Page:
Close to 100 people have been arrested by the FBI, working in collaboration with international law enforcement organisations, in one of the largest cybercrime busts to date.
The operation targeted users of the malicious software package known as Blackshades which had been used to remotely hijack 700,000 computers worldwide, giving criminals access to webcams, hard drives and passwords without the user being aware.
Leo Taddeo, chief of the FBI's cybercrime investigations in New York: "The charges unsealed today should put cyber criminals around the world on notice. If you think you can hide behind your computer screen -- think again."
Cyber security expert Dr. Mike Lloyd, CTO of RedSeal Networks, commented: “What's interesting about BlackShades is the insight into the evolution of malware: it's now a real economy, with regular license fees charged for the use of highly destructive software. We are no longer talking about script kiddies in their parents' basements building up hacks – rather, the market is maturing, and the malware is increasingly for sale, with license restrictions.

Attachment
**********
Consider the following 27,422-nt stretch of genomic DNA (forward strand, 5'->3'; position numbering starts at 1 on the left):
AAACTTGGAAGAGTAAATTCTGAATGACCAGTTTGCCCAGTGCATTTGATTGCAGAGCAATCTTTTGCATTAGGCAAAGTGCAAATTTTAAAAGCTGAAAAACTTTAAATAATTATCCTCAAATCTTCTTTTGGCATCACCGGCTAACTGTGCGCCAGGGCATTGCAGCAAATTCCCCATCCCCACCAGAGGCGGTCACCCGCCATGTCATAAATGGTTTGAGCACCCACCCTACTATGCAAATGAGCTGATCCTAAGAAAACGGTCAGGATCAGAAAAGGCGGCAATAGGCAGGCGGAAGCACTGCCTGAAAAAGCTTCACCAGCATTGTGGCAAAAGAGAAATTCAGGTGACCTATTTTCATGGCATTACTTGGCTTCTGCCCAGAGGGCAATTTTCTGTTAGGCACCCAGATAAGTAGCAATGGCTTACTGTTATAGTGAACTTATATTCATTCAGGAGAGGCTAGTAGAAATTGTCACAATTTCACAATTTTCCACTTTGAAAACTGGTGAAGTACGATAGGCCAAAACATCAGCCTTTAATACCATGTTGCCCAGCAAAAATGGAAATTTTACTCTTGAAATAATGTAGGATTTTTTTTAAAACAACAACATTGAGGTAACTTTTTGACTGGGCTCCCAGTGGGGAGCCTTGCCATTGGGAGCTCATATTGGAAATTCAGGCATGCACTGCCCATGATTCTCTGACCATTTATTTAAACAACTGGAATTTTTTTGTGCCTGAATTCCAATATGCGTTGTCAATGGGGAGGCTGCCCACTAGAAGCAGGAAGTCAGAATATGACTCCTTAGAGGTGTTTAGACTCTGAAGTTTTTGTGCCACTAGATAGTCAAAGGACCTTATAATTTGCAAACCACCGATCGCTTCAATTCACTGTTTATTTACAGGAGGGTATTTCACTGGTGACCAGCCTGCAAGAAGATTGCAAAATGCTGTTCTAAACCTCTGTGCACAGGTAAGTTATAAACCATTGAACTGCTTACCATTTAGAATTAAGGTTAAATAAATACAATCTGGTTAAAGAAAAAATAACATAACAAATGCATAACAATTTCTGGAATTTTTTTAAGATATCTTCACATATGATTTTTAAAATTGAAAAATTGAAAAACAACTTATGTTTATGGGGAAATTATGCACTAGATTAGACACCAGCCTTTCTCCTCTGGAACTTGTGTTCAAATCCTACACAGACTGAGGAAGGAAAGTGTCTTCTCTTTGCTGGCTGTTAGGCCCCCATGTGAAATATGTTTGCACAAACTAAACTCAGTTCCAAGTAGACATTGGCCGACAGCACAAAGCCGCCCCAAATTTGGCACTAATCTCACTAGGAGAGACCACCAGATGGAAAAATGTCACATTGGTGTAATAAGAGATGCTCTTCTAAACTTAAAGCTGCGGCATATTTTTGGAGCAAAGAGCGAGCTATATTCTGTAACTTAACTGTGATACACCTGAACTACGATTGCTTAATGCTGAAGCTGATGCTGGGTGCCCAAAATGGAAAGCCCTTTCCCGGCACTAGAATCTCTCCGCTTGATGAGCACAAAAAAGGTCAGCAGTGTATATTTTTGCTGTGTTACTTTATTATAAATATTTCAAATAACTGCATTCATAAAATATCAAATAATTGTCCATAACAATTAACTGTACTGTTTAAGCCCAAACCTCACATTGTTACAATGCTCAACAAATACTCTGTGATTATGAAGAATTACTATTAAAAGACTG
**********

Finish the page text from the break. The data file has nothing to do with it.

“Smart CISOs all aim to track how their adversaries behave. The action of the FBI, while commendable, doesn't really change anything – it just puts a few more bad guys in jail, but they will be replaced soon enough, as long as we continue to run on infrastructure that is easy to compromise.
“The only way to stop the "cockroach problem" here is to attack the economic motivation. That breaks down into two parts: how much can the bad guys gain, and how much will it cost them? We can't easily change the first, but the second is far easier. If we can make it harder to break in, then the economics of the game change in the right direction. The good news is we know how to build more secure infrastructure that is harder to break into – we just need to get better at actually implementing the basics. This is a problem for everyone – just waiting for the FBI to lock up all the criminals is no solution.”